You've probably heard the buzz phrase big data. But what is big data — and what does it have to do with bad debt at rental properties? Well, to start, big data is a dataset that can't easily fit in a spreadsheet or be grasped at a glance but requires special tools for analysis to create a meaningful story out of it.
And what does it mean for property managers? Big data tools can help you, for example, find those residents who appear unqualified at first glance but are really diamonds in the rough. Or big data can help you sniff out fraudulent IDs used in rental applications. That's the topic of "Using Big Data Analytics to Reduce Bad Debt," a webinar from TransUnion Consultant Ryan Nichols.
In the webinar, which is available on demand, Nichols explains that TransUnion provides both the tools and the data that help you ask meaningful questions about residents and applicants while also cutting down on bad debt. Let’s look at three different ways to approach the problem.
Credit scores: One size that doesn't fit all
Property managers now use credit scores near-universally as proxies for how reliable a person is to do business with. But credit scoring systems are designed with a specific purpose in mind: to determine how suitable a person is for a loan. Renting someone an apartment isn't the same as loaning them money, so if you're using a person’s credit score to figure out whether you should a sign a lease with them, you're asking the wrong question for the answer you want.
Someone with a mediocre credit score, for example, might be a fine potential resident — or not. The point is, you need to use a dataset that goes beyond the information that goes into credit scores and an algorithm that can parse that data with the goal of giving meaningful answers.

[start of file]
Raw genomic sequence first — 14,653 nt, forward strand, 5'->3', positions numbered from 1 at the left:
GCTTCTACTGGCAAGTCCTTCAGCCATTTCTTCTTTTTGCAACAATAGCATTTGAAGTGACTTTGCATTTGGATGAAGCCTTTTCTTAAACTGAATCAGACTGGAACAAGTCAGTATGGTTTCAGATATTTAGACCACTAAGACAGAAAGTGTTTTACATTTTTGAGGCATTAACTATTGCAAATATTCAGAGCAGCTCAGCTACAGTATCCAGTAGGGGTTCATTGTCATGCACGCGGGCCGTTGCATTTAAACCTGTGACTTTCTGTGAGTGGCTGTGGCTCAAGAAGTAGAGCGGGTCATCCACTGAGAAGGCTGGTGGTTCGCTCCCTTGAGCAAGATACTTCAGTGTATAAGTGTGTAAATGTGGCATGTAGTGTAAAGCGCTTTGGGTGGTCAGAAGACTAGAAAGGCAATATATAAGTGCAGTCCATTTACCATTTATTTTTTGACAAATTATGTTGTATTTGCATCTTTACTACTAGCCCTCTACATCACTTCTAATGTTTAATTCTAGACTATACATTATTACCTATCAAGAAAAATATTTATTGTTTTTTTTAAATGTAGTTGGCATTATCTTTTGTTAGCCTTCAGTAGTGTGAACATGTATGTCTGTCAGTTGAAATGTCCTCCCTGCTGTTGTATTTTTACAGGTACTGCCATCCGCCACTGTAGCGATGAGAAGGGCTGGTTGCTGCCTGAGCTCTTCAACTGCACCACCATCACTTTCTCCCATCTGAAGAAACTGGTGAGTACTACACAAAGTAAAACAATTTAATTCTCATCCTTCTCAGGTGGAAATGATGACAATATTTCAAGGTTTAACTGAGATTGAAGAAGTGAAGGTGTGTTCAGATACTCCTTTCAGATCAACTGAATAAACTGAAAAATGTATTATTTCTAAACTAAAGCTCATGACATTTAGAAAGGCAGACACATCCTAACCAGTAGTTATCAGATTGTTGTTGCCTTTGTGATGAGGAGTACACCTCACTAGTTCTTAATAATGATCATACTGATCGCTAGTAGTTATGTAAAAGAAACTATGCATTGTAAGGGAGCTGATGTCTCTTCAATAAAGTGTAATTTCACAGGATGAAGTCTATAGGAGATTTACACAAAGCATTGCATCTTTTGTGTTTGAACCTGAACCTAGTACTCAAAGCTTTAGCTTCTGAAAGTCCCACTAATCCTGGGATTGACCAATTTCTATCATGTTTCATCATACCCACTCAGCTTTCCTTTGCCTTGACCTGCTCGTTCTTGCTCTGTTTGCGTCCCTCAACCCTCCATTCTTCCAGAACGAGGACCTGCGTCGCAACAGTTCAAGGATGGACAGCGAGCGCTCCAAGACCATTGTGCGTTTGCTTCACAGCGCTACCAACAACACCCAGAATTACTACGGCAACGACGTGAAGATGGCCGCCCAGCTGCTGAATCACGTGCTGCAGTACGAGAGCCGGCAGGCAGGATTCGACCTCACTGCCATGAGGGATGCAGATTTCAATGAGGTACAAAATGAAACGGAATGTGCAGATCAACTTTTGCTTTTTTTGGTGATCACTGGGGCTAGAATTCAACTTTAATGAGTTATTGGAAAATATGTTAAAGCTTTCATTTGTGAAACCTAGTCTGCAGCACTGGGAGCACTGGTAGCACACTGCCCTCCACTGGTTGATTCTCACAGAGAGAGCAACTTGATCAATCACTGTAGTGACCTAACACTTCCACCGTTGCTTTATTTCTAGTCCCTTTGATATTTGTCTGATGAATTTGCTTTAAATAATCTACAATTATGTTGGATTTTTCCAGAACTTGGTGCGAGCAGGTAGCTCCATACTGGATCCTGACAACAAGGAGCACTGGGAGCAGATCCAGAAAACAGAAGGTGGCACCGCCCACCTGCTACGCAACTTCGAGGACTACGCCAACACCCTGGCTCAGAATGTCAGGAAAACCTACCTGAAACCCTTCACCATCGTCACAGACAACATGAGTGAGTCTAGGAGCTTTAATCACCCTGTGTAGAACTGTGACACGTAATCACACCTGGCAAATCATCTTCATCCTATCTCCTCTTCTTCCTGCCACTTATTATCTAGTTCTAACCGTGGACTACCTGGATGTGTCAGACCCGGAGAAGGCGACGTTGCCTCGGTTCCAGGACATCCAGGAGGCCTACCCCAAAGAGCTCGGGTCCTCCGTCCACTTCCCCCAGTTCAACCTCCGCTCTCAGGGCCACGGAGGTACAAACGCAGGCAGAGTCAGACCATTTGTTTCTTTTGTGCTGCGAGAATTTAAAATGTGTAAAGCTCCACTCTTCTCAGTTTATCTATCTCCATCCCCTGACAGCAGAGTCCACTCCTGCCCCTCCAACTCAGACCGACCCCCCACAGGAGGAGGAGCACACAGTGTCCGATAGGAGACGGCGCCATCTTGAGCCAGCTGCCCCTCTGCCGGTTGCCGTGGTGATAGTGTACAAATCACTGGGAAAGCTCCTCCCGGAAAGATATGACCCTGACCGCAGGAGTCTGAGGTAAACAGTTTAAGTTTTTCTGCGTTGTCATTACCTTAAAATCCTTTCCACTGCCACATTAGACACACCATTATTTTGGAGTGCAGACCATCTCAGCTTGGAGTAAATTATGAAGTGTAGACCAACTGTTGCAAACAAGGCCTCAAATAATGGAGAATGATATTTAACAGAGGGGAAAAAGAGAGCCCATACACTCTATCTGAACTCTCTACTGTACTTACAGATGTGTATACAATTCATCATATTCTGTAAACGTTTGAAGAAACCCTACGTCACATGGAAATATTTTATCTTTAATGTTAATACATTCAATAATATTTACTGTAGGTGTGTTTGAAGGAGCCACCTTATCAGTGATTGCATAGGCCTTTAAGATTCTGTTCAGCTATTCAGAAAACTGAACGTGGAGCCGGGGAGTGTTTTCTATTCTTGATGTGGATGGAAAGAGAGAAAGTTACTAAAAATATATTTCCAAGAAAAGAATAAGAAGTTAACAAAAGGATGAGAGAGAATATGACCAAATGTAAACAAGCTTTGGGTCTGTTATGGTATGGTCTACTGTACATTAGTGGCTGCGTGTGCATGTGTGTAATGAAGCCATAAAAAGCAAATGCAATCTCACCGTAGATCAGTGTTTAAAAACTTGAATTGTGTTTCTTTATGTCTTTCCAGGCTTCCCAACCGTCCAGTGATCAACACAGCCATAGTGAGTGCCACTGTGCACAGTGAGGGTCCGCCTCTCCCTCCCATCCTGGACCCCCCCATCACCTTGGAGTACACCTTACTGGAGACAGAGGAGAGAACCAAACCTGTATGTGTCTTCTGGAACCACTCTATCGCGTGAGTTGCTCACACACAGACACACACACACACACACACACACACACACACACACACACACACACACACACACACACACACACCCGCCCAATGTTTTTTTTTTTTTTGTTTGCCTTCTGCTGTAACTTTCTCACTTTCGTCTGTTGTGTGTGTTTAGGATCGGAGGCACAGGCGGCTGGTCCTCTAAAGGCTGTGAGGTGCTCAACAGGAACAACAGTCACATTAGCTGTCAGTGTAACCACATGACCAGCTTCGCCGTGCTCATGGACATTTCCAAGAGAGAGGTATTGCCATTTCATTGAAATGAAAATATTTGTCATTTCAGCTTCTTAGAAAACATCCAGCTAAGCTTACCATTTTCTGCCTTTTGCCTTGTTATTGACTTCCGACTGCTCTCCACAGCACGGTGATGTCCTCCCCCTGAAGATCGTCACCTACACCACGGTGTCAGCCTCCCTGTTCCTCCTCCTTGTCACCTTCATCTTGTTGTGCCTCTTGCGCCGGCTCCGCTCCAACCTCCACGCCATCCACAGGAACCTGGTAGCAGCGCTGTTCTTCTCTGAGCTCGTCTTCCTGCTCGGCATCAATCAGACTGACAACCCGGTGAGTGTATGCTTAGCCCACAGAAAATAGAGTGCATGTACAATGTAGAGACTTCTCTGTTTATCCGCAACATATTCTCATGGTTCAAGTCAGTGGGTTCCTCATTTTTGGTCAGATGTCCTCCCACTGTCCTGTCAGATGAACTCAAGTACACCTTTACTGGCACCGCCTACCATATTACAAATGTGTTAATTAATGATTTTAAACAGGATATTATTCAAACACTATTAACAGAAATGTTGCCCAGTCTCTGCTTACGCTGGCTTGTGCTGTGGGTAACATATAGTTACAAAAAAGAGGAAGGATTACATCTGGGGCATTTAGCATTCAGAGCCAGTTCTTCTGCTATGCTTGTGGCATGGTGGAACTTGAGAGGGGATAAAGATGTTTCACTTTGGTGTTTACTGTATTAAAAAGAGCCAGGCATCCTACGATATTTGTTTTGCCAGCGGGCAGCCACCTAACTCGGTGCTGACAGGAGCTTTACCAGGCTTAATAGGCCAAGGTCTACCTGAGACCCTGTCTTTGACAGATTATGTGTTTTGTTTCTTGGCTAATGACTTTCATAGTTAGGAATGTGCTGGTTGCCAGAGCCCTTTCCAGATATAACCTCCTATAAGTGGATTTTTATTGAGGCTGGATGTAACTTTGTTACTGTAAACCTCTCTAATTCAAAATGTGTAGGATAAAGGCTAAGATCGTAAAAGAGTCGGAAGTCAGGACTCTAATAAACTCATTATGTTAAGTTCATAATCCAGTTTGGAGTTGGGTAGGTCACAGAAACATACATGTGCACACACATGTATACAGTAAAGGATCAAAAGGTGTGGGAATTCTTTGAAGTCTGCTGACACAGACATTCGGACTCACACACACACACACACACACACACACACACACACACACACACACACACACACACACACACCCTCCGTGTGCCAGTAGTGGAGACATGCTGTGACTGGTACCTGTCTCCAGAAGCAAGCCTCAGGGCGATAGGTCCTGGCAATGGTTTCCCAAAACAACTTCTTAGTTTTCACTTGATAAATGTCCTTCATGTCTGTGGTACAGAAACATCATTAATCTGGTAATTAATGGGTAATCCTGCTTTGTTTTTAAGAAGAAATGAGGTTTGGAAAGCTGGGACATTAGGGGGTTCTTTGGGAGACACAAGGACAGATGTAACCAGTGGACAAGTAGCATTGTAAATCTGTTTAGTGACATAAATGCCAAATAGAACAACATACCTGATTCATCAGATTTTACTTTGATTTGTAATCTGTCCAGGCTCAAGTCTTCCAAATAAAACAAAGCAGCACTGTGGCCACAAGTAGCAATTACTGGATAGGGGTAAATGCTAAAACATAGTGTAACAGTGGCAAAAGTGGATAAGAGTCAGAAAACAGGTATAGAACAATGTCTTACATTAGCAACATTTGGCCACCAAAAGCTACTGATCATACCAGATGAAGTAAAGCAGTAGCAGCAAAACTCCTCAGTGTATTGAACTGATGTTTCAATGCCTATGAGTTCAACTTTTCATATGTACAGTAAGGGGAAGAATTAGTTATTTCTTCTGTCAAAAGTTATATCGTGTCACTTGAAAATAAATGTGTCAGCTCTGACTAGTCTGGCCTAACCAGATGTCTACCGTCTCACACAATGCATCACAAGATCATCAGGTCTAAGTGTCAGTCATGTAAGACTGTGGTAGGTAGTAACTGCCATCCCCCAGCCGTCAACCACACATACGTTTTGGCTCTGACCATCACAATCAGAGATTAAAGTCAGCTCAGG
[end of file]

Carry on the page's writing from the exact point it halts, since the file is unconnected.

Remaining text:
There's one case where a good credit score isn’t a sign of a good applicant: When it's a score for someone who doesn't exist. Synthetic fraud is form of identity fraud that involves not stealing a real person's ID, but building an entirely fictional identity piece by piece, then cashing in on its high credit score.
If you rent to someone who's pulling this kind of scam, in all likelihood you'll end up with debt that you'll never see paid back. You need broad reach and data analytical ability to identify these fraudsters up front.
Not all evictions are equal
Some property managers treat any past eviction as a scarlet letter for a potential renter. But managers of properties may have difficulties filling all their units if they decline out of hand everyone who's ever been evicted.
Fortunately, with the right data and the right tools, you can look beyond the obvious to see if applicants with past evictions still have the makings of good residents. Instead of using a simple rules-based decision process, such as "don't rent to anyone who's been evicted," you need analytical tools that can assess an applicant's whole history, to see if their circumstances have changed and if they're less likely to be a risk today.
With such tools, you can simultaneously lower the chance that you'll need to evict a renter and increase the number of applicants that you accept.
TransUnion with the answers
In "Using Big Data Analytics to Reduce Bad Debt," Nichols outlines the big data tools and services TransUnion offers that can help property management companies do all this and more. Finding the right residents can keep bad debt at bay, and big data is an important weapon in your arsenal in that quest.